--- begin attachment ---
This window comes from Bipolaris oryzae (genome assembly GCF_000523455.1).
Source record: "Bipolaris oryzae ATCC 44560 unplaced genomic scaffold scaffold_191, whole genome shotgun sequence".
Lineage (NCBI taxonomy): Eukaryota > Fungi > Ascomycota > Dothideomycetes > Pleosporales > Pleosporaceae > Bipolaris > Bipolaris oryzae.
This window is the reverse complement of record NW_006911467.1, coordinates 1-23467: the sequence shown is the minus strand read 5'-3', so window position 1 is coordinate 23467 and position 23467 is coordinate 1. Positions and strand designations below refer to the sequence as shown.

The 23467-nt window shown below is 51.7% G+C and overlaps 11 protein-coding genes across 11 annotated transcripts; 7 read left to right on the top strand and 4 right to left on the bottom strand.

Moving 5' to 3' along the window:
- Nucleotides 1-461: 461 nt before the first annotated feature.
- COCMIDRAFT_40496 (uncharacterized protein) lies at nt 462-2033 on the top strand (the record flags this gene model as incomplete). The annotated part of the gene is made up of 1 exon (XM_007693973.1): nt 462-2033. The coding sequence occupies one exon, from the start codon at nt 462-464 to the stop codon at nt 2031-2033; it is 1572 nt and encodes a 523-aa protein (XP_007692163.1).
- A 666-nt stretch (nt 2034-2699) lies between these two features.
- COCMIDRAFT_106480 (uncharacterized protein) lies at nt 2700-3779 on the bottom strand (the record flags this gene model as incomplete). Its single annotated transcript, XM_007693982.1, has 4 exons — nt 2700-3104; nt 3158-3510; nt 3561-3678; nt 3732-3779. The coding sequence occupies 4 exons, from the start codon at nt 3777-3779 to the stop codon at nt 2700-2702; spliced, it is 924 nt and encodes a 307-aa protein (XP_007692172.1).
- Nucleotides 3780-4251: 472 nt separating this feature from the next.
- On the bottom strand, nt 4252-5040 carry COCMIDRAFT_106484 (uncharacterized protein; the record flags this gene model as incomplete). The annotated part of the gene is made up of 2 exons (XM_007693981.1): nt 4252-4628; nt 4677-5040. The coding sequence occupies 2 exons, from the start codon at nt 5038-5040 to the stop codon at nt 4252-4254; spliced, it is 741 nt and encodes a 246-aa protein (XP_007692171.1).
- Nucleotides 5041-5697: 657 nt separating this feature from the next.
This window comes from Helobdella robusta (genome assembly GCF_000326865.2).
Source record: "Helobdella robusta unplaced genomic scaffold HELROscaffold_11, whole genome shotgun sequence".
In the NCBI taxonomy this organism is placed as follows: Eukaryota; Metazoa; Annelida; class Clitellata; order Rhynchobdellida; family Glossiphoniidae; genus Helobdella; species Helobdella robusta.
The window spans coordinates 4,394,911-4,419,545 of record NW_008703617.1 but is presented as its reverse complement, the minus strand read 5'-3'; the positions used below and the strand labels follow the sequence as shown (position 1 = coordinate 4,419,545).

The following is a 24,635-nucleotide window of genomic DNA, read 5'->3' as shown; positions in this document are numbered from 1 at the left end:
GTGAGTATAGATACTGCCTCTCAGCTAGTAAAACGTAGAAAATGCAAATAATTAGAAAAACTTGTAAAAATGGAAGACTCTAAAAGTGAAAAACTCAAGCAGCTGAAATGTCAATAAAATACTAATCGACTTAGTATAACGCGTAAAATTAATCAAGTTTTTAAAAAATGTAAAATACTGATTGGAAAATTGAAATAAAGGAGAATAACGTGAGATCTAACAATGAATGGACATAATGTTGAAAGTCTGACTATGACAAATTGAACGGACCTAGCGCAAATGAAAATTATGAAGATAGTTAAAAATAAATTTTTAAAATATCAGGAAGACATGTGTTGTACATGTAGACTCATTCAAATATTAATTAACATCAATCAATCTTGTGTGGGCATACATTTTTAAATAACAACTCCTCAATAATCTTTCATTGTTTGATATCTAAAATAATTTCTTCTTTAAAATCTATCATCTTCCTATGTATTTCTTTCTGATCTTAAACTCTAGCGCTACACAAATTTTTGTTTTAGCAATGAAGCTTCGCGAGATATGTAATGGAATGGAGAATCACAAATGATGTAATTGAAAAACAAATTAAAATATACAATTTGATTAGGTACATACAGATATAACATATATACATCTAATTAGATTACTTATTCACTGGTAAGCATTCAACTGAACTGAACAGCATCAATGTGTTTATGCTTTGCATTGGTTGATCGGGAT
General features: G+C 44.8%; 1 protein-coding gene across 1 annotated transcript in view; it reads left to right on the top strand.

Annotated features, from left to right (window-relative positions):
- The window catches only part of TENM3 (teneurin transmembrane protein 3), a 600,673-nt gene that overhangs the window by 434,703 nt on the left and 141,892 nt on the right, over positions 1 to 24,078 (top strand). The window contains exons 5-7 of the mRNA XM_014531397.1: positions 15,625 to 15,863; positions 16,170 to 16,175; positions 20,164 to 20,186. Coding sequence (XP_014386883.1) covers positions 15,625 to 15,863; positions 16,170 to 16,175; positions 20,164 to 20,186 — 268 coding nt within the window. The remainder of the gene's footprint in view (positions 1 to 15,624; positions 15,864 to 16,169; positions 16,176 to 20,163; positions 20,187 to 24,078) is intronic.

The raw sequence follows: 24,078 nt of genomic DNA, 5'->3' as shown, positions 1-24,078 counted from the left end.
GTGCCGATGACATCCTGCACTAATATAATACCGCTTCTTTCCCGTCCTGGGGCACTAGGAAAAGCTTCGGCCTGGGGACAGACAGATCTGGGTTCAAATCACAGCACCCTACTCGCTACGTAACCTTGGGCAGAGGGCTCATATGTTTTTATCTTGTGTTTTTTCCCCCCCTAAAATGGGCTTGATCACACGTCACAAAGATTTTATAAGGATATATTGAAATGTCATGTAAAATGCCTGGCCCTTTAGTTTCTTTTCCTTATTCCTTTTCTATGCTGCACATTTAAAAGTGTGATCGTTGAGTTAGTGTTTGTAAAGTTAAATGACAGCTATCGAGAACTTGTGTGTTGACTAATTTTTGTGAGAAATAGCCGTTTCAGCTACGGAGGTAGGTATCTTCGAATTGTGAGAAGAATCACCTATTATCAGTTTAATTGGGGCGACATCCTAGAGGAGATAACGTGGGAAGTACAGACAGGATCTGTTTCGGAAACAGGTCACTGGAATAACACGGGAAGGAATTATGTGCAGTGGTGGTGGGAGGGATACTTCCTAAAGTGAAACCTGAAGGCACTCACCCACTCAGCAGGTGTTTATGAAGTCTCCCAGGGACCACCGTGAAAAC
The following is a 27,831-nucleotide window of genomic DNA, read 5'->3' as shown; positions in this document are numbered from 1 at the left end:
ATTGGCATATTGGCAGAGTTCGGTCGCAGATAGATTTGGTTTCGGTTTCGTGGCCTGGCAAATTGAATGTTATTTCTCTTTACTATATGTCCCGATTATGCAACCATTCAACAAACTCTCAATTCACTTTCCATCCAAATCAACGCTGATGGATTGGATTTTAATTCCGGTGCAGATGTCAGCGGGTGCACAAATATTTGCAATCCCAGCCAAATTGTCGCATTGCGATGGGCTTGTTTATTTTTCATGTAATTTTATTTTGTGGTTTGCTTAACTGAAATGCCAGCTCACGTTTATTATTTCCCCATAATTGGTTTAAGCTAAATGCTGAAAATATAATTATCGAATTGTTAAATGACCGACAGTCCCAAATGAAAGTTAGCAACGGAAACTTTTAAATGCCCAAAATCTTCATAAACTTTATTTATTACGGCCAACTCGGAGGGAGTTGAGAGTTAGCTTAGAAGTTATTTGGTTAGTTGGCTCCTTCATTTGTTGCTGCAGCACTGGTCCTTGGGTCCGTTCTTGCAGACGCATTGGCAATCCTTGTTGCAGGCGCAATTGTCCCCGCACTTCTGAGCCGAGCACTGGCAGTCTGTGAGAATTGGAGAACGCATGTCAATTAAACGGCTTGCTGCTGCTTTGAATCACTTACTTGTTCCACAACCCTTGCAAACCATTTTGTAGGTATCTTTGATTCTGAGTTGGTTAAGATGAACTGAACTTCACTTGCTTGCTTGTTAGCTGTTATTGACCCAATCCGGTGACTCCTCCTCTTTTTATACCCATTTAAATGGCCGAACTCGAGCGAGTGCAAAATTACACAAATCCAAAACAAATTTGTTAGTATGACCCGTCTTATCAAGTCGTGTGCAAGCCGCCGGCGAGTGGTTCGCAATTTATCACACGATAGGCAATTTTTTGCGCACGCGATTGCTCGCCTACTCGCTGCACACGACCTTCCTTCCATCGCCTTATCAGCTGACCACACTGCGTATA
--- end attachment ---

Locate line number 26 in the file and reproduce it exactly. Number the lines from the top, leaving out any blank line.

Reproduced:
ATTGGCATATTGGCAGAGTTCGGTCGCAGATAGATTTGGTTTCGGTTTCGTGGCCTGGCAAATTGAATGTTATTTCTCTTTACTATATGTCCCGATTATGCAACCATTCAACAAACTCTCAATTCACTTTCCATCCAAATCAACGCTGATGGATTGGATTTTAATTCCGGTGCAGATGTCAGCGGGTGCACAAATATTTGCAATCCCAGCCAAATTGTCGCATTGCGATGGGCTTGTTTATTTTTCATGTAATTTTATTTTGTGGTTTGCTTAACTGAAATGCCAGCTCACGTTTATTATTTCCCCATAATTGGTTTAAGCTAAATGCTGAAAATATAATTATCGAATTGTTAAATGACCGACAGTCCCAAATGAAAGTTAGCAACGGAAACTTTTAAATGCCCAAAATCTTCATAAACTTTATTTATTACGGCCAACTCGGAGGGAGTTGAGAGTTAGCTTAGAAGTTATTTGGTTAGTTGGCTCCTTCATTTGTTGCTGCAGCACTGGTCCTTGGGTCCGTTCTTGCAGACGCATTGGCAATCCTTGTTGCAGGCGCAATTGTCCCCGCACTTCTGAGCCGAGCACTGGCAGTCTGTGAGAATTGGAGAACGCATGTCAATTAAACGGCTTGCTGCTGCTTTGAATCACTTACTTGTTCCACAACCCTTGCAAACCATTTTGTAGGTATCTTTGATTCTGAGTTGGTTAAGATGAACTGAACTTCACTTGCTTGCTTGTTAGCTGTTATTGACCCAATCCGGTGACTCCTCCTCTTTTTATACCCATTTAAATGGCCGAACTCGAGCGAGTGCAAAATTACACAAATCCAAAACAAATTTGTTAGTATGACCCGTCTTATCAAGTCGTGTGCAAGCCGCCGGCGAGTGGTTCGCAATTTATCACACGATAGGCAATTTTTTGCGCACGCGATTGCTCGCCTACTCGCTGCACACGACCTTCCTTCCATCGCCTTATCAGCTGACCACACTGCGTATA